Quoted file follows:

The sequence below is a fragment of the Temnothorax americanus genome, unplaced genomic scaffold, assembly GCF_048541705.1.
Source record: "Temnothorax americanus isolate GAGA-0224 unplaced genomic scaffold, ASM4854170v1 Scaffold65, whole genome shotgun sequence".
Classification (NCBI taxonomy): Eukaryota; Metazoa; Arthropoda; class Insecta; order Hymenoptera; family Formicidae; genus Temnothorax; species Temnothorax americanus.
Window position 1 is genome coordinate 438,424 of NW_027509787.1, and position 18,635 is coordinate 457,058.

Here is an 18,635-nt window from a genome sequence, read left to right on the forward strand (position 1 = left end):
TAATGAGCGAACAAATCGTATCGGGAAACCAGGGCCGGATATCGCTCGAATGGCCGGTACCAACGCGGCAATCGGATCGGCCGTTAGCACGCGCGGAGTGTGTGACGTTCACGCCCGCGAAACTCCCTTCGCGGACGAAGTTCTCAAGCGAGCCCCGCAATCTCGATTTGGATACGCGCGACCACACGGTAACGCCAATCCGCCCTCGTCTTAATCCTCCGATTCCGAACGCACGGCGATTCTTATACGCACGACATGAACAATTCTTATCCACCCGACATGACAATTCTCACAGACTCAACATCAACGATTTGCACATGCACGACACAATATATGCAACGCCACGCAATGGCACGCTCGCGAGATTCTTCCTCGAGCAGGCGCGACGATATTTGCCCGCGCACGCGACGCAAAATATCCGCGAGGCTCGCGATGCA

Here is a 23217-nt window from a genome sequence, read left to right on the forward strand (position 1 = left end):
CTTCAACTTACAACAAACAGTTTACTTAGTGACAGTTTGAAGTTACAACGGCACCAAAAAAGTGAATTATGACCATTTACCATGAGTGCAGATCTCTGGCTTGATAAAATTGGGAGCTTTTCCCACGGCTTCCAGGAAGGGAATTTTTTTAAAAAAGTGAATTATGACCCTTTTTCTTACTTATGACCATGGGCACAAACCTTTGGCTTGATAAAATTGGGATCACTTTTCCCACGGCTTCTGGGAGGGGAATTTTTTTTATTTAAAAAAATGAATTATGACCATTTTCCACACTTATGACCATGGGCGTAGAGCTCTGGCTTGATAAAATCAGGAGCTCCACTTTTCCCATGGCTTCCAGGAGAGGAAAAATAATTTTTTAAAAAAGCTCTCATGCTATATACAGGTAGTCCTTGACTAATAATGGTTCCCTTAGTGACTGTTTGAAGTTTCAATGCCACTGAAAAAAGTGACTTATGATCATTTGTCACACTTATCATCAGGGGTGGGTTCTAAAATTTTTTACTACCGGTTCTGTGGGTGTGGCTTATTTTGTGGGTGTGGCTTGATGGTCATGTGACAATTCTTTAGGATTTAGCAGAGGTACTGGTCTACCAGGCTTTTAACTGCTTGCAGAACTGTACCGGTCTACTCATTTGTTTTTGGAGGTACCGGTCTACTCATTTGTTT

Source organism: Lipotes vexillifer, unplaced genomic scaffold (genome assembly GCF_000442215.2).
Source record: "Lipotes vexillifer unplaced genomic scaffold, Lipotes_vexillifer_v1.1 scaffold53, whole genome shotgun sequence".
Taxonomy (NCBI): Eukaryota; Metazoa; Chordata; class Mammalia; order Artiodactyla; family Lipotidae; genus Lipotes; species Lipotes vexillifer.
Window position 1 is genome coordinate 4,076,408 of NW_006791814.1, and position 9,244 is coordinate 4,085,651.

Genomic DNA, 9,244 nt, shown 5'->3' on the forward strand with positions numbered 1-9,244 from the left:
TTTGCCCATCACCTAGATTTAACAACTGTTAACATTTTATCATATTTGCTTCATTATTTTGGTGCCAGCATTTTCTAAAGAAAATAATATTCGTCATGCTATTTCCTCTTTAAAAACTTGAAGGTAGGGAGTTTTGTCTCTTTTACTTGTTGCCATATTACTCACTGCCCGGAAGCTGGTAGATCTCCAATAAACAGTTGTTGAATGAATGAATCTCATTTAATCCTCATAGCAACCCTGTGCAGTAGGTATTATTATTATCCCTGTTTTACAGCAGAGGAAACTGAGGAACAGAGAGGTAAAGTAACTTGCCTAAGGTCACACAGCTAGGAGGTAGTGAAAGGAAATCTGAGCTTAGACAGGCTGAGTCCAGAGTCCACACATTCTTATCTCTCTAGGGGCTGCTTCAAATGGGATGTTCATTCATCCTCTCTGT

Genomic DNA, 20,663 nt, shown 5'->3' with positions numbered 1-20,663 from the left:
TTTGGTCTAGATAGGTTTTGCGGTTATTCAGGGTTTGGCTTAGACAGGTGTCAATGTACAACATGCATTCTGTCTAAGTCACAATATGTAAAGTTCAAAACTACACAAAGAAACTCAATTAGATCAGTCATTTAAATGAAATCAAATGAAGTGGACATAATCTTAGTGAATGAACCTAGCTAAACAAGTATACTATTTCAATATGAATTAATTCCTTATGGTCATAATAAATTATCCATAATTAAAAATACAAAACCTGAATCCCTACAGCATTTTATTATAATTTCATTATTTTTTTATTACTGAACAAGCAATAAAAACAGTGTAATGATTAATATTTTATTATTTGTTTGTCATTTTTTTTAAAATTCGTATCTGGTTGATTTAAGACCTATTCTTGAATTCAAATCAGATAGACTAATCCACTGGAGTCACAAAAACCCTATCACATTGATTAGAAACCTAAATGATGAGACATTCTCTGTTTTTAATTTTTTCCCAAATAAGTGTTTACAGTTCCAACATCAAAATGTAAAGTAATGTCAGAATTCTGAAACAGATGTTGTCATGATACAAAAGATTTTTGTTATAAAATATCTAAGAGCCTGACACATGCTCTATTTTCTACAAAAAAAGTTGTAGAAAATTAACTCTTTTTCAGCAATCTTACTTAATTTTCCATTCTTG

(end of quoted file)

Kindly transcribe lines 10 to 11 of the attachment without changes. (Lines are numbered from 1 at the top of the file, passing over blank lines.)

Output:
Source record: "Lipotes vexillifer unplaced genomic scaffold, Lipotes_vexillifer_v1.1 scaffold53, whole genome shotgun sequence".
Taxonomy (NCBI): Eukaryota; Metazoa; Chordata; class Mammalia; order Artiodactyla; family Lipotidae; genus Lipotes; species Lipotes vexillifer.